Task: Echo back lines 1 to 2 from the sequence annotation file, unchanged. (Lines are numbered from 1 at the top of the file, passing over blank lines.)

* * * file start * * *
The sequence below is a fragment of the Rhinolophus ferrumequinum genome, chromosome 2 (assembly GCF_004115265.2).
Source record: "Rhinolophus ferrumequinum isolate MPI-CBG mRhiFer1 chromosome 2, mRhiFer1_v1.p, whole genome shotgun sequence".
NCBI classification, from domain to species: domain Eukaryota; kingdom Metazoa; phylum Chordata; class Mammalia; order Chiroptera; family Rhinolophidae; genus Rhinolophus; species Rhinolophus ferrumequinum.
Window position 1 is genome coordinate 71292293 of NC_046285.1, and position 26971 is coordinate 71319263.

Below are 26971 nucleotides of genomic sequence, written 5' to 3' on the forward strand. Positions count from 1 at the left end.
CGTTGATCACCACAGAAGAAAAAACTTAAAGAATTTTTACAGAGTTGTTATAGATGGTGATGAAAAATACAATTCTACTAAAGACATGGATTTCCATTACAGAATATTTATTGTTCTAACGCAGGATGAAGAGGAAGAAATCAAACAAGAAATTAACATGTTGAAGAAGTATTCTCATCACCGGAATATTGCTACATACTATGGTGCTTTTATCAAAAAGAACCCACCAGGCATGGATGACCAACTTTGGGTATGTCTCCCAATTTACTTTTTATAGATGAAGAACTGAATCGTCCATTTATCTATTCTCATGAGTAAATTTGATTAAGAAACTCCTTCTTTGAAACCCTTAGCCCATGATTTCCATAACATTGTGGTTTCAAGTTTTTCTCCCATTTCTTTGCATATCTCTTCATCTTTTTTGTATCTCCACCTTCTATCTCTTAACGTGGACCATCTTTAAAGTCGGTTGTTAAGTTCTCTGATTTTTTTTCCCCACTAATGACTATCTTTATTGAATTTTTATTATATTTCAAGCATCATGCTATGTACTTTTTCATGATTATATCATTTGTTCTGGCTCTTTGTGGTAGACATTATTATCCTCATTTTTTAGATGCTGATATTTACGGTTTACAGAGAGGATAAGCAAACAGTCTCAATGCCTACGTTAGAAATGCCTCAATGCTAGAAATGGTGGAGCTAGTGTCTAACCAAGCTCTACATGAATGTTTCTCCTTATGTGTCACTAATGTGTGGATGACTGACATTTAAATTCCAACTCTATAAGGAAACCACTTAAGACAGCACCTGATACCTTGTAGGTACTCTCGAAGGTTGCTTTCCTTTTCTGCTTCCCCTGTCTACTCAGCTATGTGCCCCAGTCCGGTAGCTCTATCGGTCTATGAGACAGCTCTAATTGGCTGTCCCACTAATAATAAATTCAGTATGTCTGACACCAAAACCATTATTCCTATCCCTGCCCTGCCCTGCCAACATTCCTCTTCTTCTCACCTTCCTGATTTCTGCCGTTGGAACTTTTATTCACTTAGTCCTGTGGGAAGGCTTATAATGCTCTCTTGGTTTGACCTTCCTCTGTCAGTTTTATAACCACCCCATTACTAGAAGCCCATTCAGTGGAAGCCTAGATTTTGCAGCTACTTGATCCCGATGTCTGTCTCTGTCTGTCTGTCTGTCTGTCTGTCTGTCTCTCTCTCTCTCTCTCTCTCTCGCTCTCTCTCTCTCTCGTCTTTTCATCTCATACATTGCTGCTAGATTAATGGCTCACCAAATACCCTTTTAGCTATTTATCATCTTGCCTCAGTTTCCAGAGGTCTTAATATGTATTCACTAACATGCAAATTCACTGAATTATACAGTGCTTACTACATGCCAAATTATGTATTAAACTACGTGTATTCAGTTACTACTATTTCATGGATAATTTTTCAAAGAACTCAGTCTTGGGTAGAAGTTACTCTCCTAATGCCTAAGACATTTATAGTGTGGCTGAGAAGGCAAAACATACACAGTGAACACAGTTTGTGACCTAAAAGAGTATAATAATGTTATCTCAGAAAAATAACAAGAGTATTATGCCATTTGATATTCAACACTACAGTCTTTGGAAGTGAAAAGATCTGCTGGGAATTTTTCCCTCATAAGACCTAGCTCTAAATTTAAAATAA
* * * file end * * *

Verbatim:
The sequence below is a fragment of the Rhinolophus ferrumequinum genome, chromosome 2 (assembly GCF_004115265.2).
Source record: "Rhinolophus ferrumequinum isolate MPI-CBG mRhiFer1 chromosome 2, mRhiFer1_v1.p, whole genome shotgun sequence".